The proposed AT&T (NYSE:T) acquisition of T-Mobile raises serious antitrust issues, which have yet to be investigated by the FCC. (Of course, if the deal is blocked, T-Mobile’s long-term viability will be called into question.) One casualty of the merger controversy could be Qualcomm’s (NASDAQ:QCOM) expected windfall unloading the spectrum from its unsuccessful MediaFlo venture.
The FT reported Wednesday:
[T]he Washington-based Rural Cellular Association, which represents nearly 100 rural and regional telecommunications network operators in the U.S., told the Federal Communications Commission that it should delay AT&T’s proposed acquisition of the Qualcomm spectrum.
“AT&T is on a spectrum-buying binge, including both this Qualcomm acquisition and the recent announcement that it will acquire T-Mobile,” said Steven Berry, the association’s chief executive.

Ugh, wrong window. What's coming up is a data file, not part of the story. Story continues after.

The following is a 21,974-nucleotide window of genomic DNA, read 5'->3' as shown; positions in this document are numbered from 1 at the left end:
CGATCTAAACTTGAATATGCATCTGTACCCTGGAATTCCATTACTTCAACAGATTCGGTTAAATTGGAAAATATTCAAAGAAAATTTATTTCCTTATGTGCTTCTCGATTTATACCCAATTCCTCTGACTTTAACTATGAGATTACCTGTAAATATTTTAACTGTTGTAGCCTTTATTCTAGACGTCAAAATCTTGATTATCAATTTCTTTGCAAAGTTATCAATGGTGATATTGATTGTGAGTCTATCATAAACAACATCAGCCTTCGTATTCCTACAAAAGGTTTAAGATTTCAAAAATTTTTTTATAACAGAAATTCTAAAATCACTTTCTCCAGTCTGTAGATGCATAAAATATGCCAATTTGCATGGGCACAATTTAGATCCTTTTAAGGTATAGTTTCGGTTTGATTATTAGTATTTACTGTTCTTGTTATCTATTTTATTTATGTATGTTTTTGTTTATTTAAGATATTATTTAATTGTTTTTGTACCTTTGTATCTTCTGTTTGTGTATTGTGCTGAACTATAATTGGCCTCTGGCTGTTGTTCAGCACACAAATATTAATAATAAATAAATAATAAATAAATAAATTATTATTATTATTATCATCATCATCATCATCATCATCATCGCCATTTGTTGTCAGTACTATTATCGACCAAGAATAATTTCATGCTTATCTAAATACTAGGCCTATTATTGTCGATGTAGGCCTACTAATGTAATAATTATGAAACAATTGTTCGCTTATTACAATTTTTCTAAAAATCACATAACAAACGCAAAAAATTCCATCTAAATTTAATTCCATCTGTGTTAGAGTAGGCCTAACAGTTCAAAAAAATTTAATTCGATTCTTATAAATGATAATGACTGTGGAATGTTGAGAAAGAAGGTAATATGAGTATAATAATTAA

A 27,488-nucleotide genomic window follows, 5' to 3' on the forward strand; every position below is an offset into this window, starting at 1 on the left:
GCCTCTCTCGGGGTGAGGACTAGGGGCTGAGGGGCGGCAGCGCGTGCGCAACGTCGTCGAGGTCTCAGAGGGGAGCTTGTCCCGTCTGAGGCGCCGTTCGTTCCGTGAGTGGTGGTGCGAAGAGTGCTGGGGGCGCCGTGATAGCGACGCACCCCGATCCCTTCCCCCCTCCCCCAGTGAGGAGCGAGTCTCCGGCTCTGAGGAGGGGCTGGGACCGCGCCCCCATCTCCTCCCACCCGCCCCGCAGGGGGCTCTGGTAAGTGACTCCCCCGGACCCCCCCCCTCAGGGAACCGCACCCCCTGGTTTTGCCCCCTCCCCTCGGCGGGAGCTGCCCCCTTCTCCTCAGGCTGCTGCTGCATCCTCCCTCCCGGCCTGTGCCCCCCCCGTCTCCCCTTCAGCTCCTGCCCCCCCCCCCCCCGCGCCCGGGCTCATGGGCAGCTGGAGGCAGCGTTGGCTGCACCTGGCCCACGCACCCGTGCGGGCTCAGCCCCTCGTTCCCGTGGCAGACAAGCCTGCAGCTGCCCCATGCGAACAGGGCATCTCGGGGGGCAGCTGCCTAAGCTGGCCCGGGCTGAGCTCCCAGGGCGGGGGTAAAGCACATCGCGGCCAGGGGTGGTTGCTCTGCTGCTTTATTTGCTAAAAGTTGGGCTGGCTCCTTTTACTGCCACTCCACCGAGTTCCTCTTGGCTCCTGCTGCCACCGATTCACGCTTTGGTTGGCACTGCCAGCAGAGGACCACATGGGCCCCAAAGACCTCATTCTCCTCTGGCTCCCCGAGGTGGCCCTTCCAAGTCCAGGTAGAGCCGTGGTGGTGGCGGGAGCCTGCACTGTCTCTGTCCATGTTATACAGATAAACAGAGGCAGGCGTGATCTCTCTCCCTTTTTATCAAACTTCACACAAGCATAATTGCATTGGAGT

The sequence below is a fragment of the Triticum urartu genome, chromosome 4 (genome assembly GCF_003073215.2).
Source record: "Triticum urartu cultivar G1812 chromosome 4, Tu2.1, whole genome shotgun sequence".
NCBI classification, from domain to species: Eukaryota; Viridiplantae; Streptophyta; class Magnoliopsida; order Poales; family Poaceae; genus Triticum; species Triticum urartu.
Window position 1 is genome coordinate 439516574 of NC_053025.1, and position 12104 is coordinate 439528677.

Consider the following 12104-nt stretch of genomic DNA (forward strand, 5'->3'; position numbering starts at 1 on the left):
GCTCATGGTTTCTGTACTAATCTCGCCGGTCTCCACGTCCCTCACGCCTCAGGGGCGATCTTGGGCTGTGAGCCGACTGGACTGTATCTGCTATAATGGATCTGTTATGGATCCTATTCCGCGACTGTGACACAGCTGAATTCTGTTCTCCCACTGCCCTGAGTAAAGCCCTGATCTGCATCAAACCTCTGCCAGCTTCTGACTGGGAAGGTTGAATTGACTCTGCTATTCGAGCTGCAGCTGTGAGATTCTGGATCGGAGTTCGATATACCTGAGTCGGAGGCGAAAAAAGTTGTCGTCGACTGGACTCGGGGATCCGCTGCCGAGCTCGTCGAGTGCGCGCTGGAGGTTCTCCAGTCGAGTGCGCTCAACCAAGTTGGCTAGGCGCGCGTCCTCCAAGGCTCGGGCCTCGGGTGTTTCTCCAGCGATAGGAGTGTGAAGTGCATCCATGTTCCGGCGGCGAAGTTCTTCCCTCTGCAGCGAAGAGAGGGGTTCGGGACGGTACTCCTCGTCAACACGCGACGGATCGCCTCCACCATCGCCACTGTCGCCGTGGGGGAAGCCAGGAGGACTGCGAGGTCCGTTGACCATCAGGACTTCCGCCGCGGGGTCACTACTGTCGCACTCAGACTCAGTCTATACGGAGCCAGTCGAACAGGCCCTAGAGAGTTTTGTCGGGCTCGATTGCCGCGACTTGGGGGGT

“These actions are further proof that AT&T is doing everything possible to strengthen its already dominant position in the wireless industry at the expense of competition.”
I don’t know how seriously the criticism will be taken, but the logic is understandable: Helping AT&T get more spectrum was less anti-competitive when taken separately, rather than in combination with buying its largest GSM rival.
The other implication, unfortunately, is that if AT&T can’t buy the spectrum, who will? If Verizon (NYSE:VZ) knows it’s the only serious bidder, it will try to buy it for 40¢ or 50¢ on the dollar. I’m guessing independent network operator LightSquared could use the network to build a nationwide LTE footprint, and Qualcomm spinoff Leap Wireless (LEAP), a.k.a. Cricket, would certainly be happy to have more spectrum for its LTE supplier. However, I’m guessing LightSquared can’t go to its VCs and say, “Uou got an extra $2 billion lying around anywhere?”
So, if not sold to AT&T or Verzion, I suspect Qualcomm will need to sit on its spectrum or find some other use: The sub-10% market share carriers have less cash than QCOM does to buy its valuable spectrum. Its balance sheet at the end of FY 2010 (Sept. 26, 2010) showed $18 billion in cash and cash equivalents.